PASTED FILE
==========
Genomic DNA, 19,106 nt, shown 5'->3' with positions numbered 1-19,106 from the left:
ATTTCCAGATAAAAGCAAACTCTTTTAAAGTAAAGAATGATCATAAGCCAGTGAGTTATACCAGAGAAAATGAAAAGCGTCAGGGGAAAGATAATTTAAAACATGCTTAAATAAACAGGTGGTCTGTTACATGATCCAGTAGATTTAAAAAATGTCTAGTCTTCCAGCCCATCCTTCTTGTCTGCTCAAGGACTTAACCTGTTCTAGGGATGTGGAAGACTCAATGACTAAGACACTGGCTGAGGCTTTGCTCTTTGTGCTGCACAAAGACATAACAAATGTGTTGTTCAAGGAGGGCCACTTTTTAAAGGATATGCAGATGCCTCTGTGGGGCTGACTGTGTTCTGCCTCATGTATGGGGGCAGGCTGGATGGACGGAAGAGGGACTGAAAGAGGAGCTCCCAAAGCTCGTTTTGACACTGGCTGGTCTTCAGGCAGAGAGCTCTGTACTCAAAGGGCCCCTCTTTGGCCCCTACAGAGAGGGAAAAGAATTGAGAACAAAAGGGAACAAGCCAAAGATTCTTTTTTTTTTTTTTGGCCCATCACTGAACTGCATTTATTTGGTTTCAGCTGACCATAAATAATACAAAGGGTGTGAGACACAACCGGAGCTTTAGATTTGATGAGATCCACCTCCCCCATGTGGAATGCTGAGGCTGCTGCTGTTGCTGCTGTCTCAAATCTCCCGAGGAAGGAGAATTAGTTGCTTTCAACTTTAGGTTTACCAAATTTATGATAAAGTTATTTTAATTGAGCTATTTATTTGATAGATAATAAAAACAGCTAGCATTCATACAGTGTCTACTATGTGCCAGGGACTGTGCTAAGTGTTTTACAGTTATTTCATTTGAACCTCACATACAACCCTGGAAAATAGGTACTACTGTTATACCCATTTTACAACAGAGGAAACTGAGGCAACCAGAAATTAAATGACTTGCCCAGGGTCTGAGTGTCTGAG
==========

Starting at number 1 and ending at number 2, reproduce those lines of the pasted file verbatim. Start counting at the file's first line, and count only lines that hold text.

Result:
Genomic DNA, 19,106 nt, shown 5'->3' with positions numbered 1-19,106 from the left:
ATTTCCAGATAAAAGCAAACTCTTTTAAAGTAAAGAATGATCATAAGCCAGTGAGTTATACCAGAGAAAATGAAAAGCGTCAGGGGAAAGATAATTTAAAACATGCTTAAATAAACAGGTGGTCTGTTACATGATCCAGTAGATTTAAAAAATGTCTAGTCTTCCAGCCCATCCTTCTTGTCTGCTCAAGGACTTAACCTGTTCTAGGGATGTGGAAGACTCAATGACTAAGACACTGGCTGAGGCTTTGCTCTTTGTGCTGCACAAAGACATAACAAATGTGTTGTTCAAGGAGGGCCACTTTTTAAAGGATATGCAGATGCCTCTGTGGGGCTGACTGTGTTCTGCCTCATGTATGGGGGCAGGCTGGATGGACGGAAGAGGGACTGAAAGAGGAGCTCCCAAAGCTCGTTTTGACACTGGCTGGTCTTCAGGCAGAGAGCTCTGTACTCAAAGGGCCCCTCTTTGGCCCCTACAGAGAGGGAAAAGAATTGAGAACAAAAGGGAACAAGCCAAAGATTCTTTTTTTTTTTTTTGGCCCATCACTGAACTGCATTTATTTGGTTTCAGCTGACCATAAATAATACAAAGGGTGTGAGACACAACCGGAGCTTTAGATTTGATGAGATCCACCTCCCCCATGTGGAATGCTGAGGCTGCTGCTGTTGCTGCTGTCTCAAATCTCCCGAGGAAGGAGAATTAGTTGCTTTCAACTTTAGGTTTACCAAATTTATGATAAAGTTATTTTAATTGAGCTATTTATTTGATAGATAATAAAAACAGCTAGCATTCATACAGTGTCTACTATGTGCCAGGGACTGTGCTAAGTGTTTTACAGTTATTTCATTTGAACCTCACATACAACCCTGGAAAATAGGTACTACTGTTATACCCATTTTACAACAGAGGAAACTGAGGCAACCAGAAATTAAATGACTTGCCCAGGGTCTGAGTGTCTGAG